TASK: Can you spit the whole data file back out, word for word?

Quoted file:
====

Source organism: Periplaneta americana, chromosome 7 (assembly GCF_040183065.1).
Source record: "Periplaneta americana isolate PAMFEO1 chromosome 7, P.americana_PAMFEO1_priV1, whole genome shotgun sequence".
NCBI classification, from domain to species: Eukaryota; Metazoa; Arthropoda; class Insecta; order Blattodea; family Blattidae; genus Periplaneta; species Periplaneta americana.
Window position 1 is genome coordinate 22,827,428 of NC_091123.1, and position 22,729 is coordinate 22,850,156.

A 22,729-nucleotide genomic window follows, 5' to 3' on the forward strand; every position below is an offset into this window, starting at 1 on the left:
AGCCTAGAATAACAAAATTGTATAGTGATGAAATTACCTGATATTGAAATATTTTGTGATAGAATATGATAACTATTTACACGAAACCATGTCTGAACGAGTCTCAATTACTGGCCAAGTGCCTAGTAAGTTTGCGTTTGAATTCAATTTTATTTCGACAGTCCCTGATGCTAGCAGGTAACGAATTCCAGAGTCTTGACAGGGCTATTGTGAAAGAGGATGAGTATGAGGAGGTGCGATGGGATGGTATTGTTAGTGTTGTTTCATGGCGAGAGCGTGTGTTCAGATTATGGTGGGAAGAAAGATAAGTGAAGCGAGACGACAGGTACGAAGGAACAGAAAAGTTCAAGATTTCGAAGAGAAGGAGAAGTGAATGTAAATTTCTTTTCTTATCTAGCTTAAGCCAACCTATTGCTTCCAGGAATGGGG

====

Source organism: Periplaneta americana, chromosome 7 (assembly GCF_040183065.1).
Source record: "Periplaneta americana isolate PAMFEO1 chromosome 7, P.americana_PAMFEO1_priV1, whole genome shotgun sequence".
NCBI classification, from domain to species: Eukaryota; Metazoa; Arthropoda; class Insecta; order Blattodea; family Blattidae; genus Periplaneta; species Periplaneta americana.
Window position 1 is genome coordinate 22,827,428 of NC_091123.1, and position 22,729 is coordinate 22,850,156.

A 22,729-nucleotide genomic window follows, 5' to 3' on the forward strand; every position below is an offset into this window, starting at 1 on the left:
AGCCTAGAATAACAAAATTGTATAGTGATGAAATTACCTGATATTGAAATATTTTGTGATAGAATATGATAACTATTTACACGAAACCATGTCTGAACGAGTCTCAATTACTGGCCAAGTGCCTAGTAAGTTTGCGTTTGAATTCAATTTTATTTCGACAGTCCCTGATGCTAGCAGGTAACGAATTCCAGAGTCTTGACAGGGCTATTGTGAAAGAGGATGAGTATGAGGAGGTGCGATGGGATGGTATTGTTAGTGTTGTTTCATGGCGAGAGCGTGTGTTCAGATTATGGTGGGAAGAAAGATAAGTGAAGCGAGACGACAGGTACGAAGGAACAGAAAAGTTCAAGATTTCGAAGAGAAGGAGAAGTGAATGTAAATTTCTTTTCTTATCTAGCTTAAGCCAACCTATTGCTTCCAGGAATGGGG